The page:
Fuente: BREAST CANCER RESEARCH AND TREATMENT 130(2): 543-552; noviembre de 2011. DOI: 10.1007/s10549-011-1581-4.
Primer autor: R. Roman.
Centro: Instituto Municipal de Investigaciones Médicas (IMIM).
Title: Effect of false-positives and women's characteristics on long-term adherence to breast cancer screening.
Abstract: False-positive results may influence adherence to mammography screening. The effectiveness of breast cancer screening is closely related to adequate adherence among the target population. The objective of this study was to evaluate how false-positives and women's characteristics affect the likelihood of reattendance at routine breast cancer screening in a sequence of routine screening invitations. We performed a retrospective cohort study of 1,371,218 women aged 45-69 years, eligible for the next routine screening, who underwent 4,545,346 screening mammograms from 1990 to 2006. We estimated the likelihood of attendance at seven sequential screening mammograms. Multilevel discrete time hazard models were used to estimate the effect of false-positive results on reattendance, and the odds ratios (OR) of non-attendance for the women's personal characteristics studied. The overall reattendance rate at the second screening was 81.7% while at the seventh screening was 95.6%. At the second screening invitation reattendance among women with and without a false-positive mammogram was 79.3 vs. 85.3%, respectively. At the fourth and seventh screenings, these percentages were 86.3 vs. 89.9% and 94.6 vs. 96.0%, respectively. The study variables associated with a higher risk of failing to participate in subsequent screenings were oldest age (OR = 8.48; 95% CI: 8.31-8.65), not attending their first screening invitation (OR = 1.12; 95% CI: 1.11-1.14), and previous invasive procedures (OR = 1.09; 95% CI: 1.07-1.10). The risk of non-attendance was lower in women with a familial history of breast cancer (OR = 0.97; 95% CI: 0.96-0.99), and those using hormone replacement therapy (OR = 0.96; 95% CI: 0.94-0.97). In conclusion, reattendance was lower in women with false-positive mammograms than in those with negative results, although this difference decreased with the number of completed screening participations, suggesting that abnormal results in earlier screenings more strongly influence behavior. These findings may be useful in providing women with accurate information and in improving the effectiveness of screening programs.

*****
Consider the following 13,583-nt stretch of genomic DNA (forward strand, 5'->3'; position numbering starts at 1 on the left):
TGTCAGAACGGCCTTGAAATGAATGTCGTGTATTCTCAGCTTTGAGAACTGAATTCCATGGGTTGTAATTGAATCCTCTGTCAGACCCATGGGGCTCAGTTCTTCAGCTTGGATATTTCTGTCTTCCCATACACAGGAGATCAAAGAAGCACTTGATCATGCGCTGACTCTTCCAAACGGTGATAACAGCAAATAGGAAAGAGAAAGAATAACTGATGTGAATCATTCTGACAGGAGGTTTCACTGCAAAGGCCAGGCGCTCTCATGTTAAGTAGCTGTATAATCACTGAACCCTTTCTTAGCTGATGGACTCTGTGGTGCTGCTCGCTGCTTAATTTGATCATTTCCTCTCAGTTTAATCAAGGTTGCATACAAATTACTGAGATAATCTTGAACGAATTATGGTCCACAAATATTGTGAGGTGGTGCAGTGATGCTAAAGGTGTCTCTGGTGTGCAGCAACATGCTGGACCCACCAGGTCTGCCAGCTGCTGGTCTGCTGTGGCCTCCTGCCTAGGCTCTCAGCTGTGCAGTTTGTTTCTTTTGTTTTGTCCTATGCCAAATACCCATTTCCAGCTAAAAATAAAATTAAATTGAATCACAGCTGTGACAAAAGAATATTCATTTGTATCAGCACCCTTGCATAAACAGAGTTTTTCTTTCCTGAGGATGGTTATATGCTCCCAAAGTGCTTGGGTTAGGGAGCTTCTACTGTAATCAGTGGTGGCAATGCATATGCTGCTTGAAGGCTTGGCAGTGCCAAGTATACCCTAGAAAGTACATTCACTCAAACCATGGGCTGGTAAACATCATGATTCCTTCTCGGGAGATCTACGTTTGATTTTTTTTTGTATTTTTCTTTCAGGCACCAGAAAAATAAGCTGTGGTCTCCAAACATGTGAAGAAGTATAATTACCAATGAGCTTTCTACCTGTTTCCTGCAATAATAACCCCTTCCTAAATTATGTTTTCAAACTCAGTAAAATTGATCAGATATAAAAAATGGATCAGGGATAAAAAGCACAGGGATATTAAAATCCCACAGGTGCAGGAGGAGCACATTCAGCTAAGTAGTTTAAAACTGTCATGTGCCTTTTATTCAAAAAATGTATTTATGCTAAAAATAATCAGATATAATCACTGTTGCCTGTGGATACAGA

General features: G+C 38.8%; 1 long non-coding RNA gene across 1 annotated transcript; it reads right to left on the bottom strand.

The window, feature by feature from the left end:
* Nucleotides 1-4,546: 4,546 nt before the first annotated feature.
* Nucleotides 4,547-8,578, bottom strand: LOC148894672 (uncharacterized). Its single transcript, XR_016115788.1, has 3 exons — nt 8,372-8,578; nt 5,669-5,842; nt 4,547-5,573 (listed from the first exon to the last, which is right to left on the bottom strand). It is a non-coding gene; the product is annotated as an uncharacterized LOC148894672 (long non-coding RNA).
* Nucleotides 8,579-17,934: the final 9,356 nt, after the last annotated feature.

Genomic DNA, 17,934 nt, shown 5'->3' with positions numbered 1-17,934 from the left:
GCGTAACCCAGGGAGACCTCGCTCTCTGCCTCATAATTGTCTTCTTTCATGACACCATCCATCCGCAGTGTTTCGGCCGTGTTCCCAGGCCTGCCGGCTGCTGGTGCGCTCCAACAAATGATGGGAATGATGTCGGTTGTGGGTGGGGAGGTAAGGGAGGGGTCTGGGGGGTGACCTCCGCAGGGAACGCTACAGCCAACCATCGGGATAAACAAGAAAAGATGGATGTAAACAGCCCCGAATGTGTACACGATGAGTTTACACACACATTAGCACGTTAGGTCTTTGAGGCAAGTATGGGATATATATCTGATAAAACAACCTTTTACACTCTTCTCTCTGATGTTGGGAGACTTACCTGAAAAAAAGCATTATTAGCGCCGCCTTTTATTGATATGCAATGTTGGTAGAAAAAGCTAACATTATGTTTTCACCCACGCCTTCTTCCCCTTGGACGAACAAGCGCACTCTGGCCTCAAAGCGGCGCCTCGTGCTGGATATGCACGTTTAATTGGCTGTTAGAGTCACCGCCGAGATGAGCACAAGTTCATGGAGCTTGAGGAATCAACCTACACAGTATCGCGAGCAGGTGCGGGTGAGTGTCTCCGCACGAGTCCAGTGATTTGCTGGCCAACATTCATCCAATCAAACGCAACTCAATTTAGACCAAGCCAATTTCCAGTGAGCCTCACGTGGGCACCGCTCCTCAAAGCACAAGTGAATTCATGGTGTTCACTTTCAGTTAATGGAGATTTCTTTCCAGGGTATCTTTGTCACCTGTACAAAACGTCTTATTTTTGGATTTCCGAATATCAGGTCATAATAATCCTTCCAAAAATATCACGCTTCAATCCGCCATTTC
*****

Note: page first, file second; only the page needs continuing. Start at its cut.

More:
Author(s): Roman, R (Roman, R.)1,2,6; Sala, M (Sala, M.)1,2; De La Vega, M (De La Vega, M.)3; Natal, C (Natal, C.)4; Galceran, J (Galceran, J.)5; Gonzalez-Roman, I (Gonzalez-Roman, I.); Baroja, A (Baroja, A.)7; Zubizarreta, R (Zubizarreta, R.)8; Ascunce, N (Ascunce, N.)2,9; Salas, D (Salas, D.)10,11; Castells, X (Castells, X.)1,12,2
1. Mar Teaching Hosp, Inst Municipal Invest Med Parc Salut Mar, Dept Epidemiol & Evaluat, Barcelona 08003, Spain
2. Consortium Biomed Res Epidemiol & Publ Hlth CIBER, Barcelona, Spain
3. Consejeria Sanidad, Direcc Gen Programas Asistenciales, Servicio Canario Salud, Canary Isl, Spain
4. Hlth Off, Program Anal Unit, Asturias, Spain
5. Fdn Soc Canc Res & Prevent, Pere Virgili Hlth Res Inst, Tarragona, Spain
6. SACYL, Castilla Leon Breast Canc Screening Programme, Direcc Gen Salud Publ ID & I, Castilla Y Leon, Spain
7. Fdn Rioja Salud, La Rioja Breast Canc Screening Programme, Logrono, Spain
8. Hlth Off, Galician Breast Canc Screening Programme, Publ Hlth & Planning Directorate, Santiago De Compostela, Spain
9. Inst Publ Hlth, Navarra Breast Canc Screening Programme, Navarra, Spain
10. Gen Directorate Publ Hlth, Valencia, Spain
11. CSISP, Ctr Publ Hlth Res, Valencia, Spain
12. Univ Autonoma Barcelona, E-08193 Barcelona, Spain
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